This surprising discovery towards the end of the ’90s found corroboration among colleagues in a series of papers which led to the acceptance of another seemingly contradictory paradigm, the baryonic downsizing in galaxy formation, which sees the most massive galaxies forming first in the Universe. Jim Dunlop’s fortitude to trespass the known territory pushed the frontiers of extra-galactic astrophysics and observational cosmology towards the limits of knowledge. He discovered the first dust-enshrouded galaxies just two at redshift larger than 3 and played a key role in shifting the understanding of galaxy evolution into the yet unknown territory of sub-millimetre cosmology.
Presently Professor Jim Dunlop, Head of the Institute of Astronomy in Edinburgh, leads the most ambitious international programme to discover and understand the first galaxies, at epochs when the Universe saw its first light. Understanding cosmic re-ionisation, which tells about the link between the primordial Universe and galaxy formation, is a primary goal of modern astrophysics and cosmology.
Experiments by researchers in the School's Centre for Science at Extreme Conditions (CSEC) have reached the highest ever recorded pressures on dense hydrogen, in excess of the pressures found at the centre of the Earth.
As reported in the prestigious "Nature” magazine, the study provides evidence that at above 350 GPa (3,500,000 atm) and at room temperature hydrogen adopts a novel structure. Interestingly the results are suggestive that this new phase could prove to be the precursor to the long sought metallic phase of hydrogen, predicted over 80 years ago by theory.
As the simplest, lightest and most abundant element of the Universe, hydrogen is of fundamental interest in many fields of science. At high pressure and low temperatures, hydrogen is predicted to transform from a molecular system to a metallic (atomic) state. This behaviour is crucial to planetary science as hydrogen is believed to be found in the centre of Jovian planets and to be the source of their exceptionally high magnetic fields. This predicted state is also believed to exhibit rich phenomena such as superconductivity and super-fluidity, which would result in many technological breakthroughs. Reaching such conditions with hydrogen in the experimental laboratory however has been a great challenge in the field of high pressure research: only 4 years ago it was limited to less than half of the pressure recorded in the study.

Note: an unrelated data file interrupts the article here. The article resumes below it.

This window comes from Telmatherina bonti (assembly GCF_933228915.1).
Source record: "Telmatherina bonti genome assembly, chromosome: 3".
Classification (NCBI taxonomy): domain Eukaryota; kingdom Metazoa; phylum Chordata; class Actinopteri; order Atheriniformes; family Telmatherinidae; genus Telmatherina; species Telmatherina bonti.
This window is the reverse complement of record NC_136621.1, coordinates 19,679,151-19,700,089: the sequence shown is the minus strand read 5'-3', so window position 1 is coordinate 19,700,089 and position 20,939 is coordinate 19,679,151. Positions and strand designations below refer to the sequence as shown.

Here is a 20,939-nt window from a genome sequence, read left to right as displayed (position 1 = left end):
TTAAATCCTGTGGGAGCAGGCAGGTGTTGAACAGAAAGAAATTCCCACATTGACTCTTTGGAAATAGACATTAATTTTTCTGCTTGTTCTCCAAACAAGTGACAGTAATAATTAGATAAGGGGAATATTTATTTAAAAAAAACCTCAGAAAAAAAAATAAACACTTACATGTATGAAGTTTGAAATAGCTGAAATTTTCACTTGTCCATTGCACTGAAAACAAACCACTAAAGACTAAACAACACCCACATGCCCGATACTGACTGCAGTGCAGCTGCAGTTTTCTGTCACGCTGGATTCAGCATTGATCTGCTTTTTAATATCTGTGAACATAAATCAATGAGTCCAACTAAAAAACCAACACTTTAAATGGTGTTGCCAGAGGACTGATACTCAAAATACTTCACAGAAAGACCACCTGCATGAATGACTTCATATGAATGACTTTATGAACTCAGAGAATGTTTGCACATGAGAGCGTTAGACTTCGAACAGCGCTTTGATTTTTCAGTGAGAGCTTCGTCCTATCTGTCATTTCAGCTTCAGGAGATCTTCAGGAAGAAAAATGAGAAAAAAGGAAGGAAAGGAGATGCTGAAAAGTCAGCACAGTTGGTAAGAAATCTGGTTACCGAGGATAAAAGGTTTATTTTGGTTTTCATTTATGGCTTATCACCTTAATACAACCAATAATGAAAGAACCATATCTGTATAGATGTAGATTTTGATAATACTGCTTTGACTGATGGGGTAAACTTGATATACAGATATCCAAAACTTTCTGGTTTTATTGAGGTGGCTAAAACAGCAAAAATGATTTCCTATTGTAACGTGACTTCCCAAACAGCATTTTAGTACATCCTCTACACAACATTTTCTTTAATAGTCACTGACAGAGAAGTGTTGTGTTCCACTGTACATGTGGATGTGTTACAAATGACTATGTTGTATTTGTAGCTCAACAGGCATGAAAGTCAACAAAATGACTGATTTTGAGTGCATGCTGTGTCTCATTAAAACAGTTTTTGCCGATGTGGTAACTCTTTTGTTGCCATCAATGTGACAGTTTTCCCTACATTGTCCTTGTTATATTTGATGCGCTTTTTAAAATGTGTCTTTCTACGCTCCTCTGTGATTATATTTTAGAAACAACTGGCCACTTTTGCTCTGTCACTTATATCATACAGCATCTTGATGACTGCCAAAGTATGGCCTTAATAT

Through new technological breakthroughs in the containment of hot hydrogen in diamond anvil cell experiments, Philip Dalladay-Simpson, Ross Howie and Eugene Gregoryanz at the Centre for Science at Extreme Conditions report that above 350 GPa hydrogen adopts a novel phase, phase V.
Tracking this transformation over a large pressure regime up to 400 GPa and up to 450 K through Raman spectroscopy and comparing with theoretically predicted structures, the team suggest that phase V could be the precursor to the experimentally elusive, completely metallic and atomic phase of hydrogen. The work will undoubtedly reinvigorate both theoretical and experimental efforts to understand these newly discovered phases and hydrogen’s evolution to a purely metallic (atomic) structure.
"The past 30 years of high-pressure research saw numerous claims of the creation of metallic hydrogen in the laboratory with the latest being made in 2011, but all these claims were later disproved. Our study presents the first experimental evidence that hydrogen could behave as predicted, although at much higher pressures than previously thought." Prof. Eugene Gregoryanz, Centre for Science at Extreme Conditions
Cait MacPhee, Professor of Biological Physics, has been made a CBE.
Congratulations to Cait MacPhee who was recognised in the Queen’s New Year's Honours list for her services to women in Physics.